but lower temperatures may improve prospects of salmon spawning.
Teifi pollution - no prosecution.
Following the huge pollution incident which killed fish along 5 miles of the river in 2016 the company responsible has walked away with an “enforcement undertaking”. and a fine of £40,000. Contractors for the company were blamed but have gone into liquidation and the company who continued to operate while aware that their installation was faulty has been let off the hook by NRW with civil sanctions rather than a prosecution.
Glad to see the fine but once again NRW has allowed a wealthy polluter to remain free from prosecution and to continue to operate.
Pencefn feeds has fixed assets of around a million pounds, the fine is pocket money for them.
Here's the final say
A major river pollution incident in Mid Wales has cost a company £40,000.
Pencefn Feeds Ltd, near Tregaron has paid the sum after a detailed investigation by Natural Resources Wales (NRW) into the incident in December 2016.
Around18,000 fish are thought to have been killed on a five-mile stretch of the Teifi when approximately 44,000 gallons of pollutant leaked from an anaerobic digestion plant.
The West Wales Rivers Trust will receive £15,000 to restore fish habitat in the area.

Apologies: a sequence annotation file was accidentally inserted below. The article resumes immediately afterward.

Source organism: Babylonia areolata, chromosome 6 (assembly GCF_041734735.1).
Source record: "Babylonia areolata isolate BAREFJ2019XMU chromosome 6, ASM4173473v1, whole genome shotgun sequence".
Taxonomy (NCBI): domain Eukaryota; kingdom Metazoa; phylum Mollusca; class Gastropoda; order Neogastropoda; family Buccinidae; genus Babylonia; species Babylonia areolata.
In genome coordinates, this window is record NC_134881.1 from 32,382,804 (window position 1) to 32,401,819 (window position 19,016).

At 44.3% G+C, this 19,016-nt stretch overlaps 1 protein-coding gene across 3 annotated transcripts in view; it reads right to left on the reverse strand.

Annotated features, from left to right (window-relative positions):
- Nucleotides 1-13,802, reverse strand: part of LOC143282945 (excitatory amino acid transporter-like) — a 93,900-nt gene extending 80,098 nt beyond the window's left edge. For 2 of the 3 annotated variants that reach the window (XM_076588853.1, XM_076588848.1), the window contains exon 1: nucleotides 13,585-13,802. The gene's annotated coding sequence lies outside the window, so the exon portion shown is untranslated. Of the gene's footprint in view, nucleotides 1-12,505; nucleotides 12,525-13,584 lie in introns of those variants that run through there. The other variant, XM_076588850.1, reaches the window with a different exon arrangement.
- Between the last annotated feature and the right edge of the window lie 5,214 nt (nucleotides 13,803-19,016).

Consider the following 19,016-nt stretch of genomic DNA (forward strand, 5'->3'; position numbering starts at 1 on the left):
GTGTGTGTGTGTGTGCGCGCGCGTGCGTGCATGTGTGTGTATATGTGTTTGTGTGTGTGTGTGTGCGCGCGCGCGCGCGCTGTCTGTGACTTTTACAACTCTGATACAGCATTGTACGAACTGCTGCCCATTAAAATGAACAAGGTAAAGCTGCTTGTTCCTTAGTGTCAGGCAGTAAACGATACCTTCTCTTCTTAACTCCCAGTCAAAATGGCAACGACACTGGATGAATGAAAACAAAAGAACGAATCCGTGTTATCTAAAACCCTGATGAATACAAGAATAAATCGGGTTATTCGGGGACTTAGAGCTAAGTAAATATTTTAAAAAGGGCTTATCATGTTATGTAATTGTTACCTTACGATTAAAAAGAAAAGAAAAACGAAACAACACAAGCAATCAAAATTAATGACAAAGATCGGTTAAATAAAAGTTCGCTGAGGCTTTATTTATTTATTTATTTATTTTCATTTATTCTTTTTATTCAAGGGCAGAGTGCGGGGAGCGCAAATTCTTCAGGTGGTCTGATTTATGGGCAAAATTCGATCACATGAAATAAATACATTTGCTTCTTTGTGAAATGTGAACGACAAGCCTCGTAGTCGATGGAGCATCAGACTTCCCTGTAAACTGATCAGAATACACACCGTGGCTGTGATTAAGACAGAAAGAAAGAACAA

And a further £5,000 will go to the Countryside Alliance Foundation to fund education activities about fish and the local environment for children in the Tregaron area.
The payments are consistent with a potential fine and have been made as an “enforcement undertaking”. This means that the money directly benefits the local environment.
The final £20,000 is being paid to recover all investigation and legal costs relating to the case.
Ann Weedy, Mid Wales operations manager for Natural Resources Wales, said:
“This has been a very complex and time-consuming investigation and we are pleased to see the financial penalty being used directly to repair some of the damage caused by this incident.
“This will make the Teifi a better place for fish and other wildlife by fencing river banks and developing riverside vegetation.